Thanks,
BC


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Richard Cornford
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      09-17-2004
Nicholas Couch wrote:
> Richard -
>
> I didn't post my code because it's pretty clear that IE,
> not my code, is the problem.


And as you cannot change IE you therefor could not solve your problem by
changing your code.

> I'm pretty sure that I am indeed using cross-browser
> DOM1 code,


DOM 1 code is not necessarily cross-browser (even cross-DOM 1 supporting
browsers).

> and as I already said, it all works great in at least two
> other browsers. What I was hoping to find was a response
> from someone who has run up against the same bug in IE
> and found a workaround,


Without being able to see the code it is not possible to know which
bug/feature of IE you have run up against (all browsers have bugs and
features, usually lot of them).

> but since you seem to be so keen on seeing the code, here
> it is:
>

<snip>
> newel.setAttribute("ID", "pref" + v);

^^
Code == quick and painless answer!

When creating elements dynamically, instead of using setAttribute,to set
HTMLElement properties listed in the HTML DOM it is advisable to set the
corresponding object properties directly. In this case the - id -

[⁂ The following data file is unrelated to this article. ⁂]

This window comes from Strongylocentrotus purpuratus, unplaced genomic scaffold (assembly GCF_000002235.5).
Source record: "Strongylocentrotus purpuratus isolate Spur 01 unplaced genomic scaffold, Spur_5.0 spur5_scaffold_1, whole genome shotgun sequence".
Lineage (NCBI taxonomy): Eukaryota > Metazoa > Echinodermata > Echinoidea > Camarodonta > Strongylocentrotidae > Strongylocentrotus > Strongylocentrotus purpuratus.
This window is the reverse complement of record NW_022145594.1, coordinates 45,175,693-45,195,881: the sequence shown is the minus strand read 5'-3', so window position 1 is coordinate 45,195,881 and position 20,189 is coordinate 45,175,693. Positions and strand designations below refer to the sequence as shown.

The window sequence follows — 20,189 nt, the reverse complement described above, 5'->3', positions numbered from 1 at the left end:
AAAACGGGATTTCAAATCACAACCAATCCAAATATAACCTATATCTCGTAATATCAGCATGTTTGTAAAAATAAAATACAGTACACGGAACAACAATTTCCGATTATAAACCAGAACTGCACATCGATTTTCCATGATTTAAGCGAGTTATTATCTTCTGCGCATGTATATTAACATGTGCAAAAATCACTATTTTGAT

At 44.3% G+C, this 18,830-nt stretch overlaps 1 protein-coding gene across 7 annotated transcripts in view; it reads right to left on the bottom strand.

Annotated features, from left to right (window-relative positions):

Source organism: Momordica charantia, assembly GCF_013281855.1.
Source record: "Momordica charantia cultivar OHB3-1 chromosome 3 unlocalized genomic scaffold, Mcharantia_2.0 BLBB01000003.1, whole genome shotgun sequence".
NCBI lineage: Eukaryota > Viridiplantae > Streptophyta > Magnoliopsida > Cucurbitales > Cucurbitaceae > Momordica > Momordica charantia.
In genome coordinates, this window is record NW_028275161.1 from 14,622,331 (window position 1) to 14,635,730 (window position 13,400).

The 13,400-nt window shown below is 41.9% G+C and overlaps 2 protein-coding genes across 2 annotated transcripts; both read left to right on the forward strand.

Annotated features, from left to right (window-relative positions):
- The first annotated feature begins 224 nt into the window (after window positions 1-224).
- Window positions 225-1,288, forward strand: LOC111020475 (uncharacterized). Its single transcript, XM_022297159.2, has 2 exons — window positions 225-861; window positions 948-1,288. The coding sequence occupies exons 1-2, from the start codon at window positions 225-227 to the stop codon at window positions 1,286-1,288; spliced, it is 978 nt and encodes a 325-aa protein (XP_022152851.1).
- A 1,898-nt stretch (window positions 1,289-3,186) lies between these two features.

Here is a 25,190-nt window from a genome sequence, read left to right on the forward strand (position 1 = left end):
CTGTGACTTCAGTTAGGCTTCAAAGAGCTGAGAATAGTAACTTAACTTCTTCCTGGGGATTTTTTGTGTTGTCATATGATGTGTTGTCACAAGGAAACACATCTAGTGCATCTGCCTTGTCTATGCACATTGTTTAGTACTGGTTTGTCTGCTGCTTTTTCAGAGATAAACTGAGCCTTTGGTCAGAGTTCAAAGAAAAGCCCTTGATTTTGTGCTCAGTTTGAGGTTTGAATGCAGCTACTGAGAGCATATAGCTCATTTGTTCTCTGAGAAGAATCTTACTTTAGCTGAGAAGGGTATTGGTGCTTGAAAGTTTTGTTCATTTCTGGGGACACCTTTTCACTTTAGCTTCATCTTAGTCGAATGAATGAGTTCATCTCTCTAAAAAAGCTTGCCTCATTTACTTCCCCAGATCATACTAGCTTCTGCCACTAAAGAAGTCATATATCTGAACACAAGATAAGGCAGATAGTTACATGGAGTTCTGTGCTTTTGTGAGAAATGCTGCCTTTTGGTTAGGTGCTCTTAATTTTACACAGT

property of the new span element:-

newel.id = ("pref" + v);

- the resulting code works with all HTML DOM browsers.

If you insist on using setAttribute then it is necessary to use
attribute names in the form that IE understands them, thus exactly the
same mixed case strings as are found as named properties of IE's
attributes collection. In this case IE will act on the setting of an
"id" attribute if that attribute name is _all_ lowercase_. (But it is
easier to set the properties directly.)

<snip>
> newel.appendChild(an);
> an.setAttribute("href",
> "javascript:drop_pref(\"pref" + v + "\")");

<snip>

Javascript pseudo-protocol HREFs are known troublemakers and should
never be used in cross browser code. Instead, at this point you should
assign a harmless - href - property (as it will never be acted upon '#'
would do) and assign a navigation-cancelling onclick handler to the -
onclick - property of the A element. Then you no longer need an ID
attribute anyway as such an onclick handler can eliminate its containing
span from the document with:-

this.parentNode.parentNode.removeChild(this.parent Node);

As could a similar event handler on <BUTTON> or <INPUT type="image">
elements in the same context.

Richard.


 
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Nicholas Couch
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      09-17-2004
Well, Richard, you're absolutely right - I should have included my code